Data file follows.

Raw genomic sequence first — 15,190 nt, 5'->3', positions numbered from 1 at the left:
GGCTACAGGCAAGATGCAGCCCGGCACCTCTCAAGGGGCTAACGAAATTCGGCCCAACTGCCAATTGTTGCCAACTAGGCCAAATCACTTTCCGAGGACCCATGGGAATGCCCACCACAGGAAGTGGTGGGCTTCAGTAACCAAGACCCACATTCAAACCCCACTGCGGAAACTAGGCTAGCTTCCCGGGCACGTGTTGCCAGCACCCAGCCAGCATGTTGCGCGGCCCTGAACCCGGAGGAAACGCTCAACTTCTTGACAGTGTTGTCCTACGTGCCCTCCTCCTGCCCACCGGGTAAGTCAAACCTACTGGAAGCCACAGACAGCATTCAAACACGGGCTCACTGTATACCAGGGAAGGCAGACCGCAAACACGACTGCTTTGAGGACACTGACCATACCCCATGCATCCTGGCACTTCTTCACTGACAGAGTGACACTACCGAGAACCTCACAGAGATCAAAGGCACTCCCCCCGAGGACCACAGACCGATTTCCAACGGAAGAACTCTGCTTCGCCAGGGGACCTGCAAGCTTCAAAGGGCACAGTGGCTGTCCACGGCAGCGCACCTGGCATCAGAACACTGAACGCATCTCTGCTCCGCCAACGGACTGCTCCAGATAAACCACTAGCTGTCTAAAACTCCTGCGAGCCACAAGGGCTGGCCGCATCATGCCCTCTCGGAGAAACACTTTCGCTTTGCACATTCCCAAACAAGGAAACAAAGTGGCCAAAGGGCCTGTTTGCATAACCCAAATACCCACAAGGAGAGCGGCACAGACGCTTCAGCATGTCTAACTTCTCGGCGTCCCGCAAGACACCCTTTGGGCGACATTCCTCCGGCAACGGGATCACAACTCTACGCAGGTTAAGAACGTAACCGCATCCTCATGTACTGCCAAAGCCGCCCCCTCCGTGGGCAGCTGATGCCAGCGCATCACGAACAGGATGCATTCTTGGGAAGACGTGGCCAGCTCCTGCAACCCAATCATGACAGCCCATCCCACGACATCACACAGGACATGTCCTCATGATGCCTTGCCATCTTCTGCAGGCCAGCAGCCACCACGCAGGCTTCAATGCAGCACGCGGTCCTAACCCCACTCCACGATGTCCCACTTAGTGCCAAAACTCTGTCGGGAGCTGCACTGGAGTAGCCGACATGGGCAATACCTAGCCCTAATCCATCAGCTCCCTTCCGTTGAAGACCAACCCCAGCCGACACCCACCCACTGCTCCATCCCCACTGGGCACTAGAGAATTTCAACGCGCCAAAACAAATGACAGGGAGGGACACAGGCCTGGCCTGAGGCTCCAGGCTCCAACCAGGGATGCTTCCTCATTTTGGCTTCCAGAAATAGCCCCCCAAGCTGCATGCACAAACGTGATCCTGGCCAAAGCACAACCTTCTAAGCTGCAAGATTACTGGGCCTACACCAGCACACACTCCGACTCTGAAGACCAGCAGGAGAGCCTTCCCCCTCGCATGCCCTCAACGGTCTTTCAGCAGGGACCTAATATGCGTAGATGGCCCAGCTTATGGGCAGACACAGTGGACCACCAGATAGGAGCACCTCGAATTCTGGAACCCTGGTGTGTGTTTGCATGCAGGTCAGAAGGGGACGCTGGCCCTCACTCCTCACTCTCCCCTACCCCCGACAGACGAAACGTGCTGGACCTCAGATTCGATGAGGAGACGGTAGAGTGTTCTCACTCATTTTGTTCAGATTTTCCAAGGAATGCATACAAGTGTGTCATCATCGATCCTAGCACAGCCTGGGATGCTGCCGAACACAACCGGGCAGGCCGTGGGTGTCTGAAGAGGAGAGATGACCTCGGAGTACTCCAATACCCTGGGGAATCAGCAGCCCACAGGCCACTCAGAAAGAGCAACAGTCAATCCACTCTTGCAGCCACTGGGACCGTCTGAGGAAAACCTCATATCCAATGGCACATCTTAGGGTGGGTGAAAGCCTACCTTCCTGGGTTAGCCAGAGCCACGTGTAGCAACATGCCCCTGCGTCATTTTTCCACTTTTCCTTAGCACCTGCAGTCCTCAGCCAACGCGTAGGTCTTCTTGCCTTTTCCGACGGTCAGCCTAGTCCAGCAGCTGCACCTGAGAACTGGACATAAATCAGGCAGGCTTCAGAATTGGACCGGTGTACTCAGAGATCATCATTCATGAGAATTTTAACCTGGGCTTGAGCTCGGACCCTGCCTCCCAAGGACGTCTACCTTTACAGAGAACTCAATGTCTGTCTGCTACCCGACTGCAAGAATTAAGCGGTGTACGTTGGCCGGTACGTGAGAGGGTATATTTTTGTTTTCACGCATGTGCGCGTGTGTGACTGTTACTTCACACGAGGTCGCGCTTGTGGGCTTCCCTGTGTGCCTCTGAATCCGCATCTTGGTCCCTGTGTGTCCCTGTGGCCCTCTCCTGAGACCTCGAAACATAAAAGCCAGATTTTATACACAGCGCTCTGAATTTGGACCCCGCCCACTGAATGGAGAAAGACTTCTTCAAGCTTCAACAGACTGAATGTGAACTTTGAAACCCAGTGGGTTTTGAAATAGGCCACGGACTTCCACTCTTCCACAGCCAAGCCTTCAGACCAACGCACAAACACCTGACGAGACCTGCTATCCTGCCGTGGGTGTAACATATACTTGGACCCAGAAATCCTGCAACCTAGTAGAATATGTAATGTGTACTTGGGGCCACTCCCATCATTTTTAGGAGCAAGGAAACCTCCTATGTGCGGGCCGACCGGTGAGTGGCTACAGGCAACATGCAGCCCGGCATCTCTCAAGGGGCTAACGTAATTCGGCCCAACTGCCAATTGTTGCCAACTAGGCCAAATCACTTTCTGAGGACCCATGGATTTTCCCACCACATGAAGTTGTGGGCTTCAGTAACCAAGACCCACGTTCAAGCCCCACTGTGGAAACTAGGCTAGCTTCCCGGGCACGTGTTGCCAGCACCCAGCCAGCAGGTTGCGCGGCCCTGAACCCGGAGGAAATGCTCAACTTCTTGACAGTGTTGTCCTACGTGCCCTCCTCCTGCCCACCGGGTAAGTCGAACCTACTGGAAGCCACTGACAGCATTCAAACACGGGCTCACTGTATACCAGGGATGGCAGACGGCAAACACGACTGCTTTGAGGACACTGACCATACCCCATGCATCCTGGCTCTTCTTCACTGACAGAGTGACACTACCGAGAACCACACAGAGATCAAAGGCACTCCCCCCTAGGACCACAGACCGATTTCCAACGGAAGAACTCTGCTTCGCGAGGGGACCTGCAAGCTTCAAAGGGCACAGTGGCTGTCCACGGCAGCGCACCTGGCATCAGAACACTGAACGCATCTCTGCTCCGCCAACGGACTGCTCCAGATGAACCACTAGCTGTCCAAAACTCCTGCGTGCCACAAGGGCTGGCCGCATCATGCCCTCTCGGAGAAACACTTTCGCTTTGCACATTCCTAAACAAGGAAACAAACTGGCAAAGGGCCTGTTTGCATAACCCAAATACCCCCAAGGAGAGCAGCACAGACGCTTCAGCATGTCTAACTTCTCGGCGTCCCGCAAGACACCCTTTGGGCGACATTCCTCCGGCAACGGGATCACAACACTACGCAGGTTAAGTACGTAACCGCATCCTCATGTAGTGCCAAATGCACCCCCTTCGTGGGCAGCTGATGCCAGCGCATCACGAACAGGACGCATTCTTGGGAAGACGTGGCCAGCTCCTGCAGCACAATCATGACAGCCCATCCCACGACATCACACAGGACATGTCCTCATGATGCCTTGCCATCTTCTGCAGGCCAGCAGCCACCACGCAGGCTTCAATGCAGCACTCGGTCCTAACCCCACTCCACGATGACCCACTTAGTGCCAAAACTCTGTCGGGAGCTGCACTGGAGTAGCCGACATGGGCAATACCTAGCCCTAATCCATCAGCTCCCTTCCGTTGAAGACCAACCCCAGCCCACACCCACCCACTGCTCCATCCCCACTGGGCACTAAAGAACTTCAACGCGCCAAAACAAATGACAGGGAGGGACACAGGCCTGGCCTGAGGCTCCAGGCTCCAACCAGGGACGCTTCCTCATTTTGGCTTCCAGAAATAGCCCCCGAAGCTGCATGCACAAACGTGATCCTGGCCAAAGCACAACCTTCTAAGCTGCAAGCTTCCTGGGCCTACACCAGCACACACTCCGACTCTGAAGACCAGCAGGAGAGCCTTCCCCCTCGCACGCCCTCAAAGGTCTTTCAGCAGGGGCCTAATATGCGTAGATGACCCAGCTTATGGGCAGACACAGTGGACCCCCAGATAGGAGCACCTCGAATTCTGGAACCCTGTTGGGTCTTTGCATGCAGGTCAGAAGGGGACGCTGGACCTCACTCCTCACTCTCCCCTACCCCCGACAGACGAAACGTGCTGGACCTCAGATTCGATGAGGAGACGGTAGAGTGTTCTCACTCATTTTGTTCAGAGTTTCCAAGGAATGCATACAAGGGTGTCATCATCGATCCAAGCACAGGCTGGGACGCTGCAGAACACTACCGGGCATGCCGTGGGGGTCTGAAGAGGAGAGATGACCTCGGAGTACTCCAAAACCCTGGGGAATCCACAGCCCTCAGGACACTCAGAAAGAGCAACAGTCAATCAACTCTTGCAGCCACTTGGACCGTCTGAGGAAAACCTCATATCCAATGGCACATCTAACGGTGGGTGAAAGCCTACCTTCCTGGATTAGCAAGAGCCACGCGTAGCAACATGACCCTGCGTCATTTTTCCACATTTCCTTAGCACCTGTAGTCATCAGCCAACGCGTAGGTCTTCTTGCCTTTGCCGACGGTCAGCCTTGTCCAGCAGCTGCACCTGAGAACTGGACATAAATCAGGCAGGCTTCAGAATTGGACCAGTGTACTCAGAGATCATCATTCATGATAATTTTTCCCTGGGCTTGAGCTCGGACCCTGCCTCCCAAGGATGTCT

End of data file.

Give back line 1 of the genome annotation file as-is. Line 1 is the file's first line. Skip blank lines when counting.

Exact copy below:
Raw genomic sequence first — 15,190 nt, 5'->3', positions numbered from 1 at the left: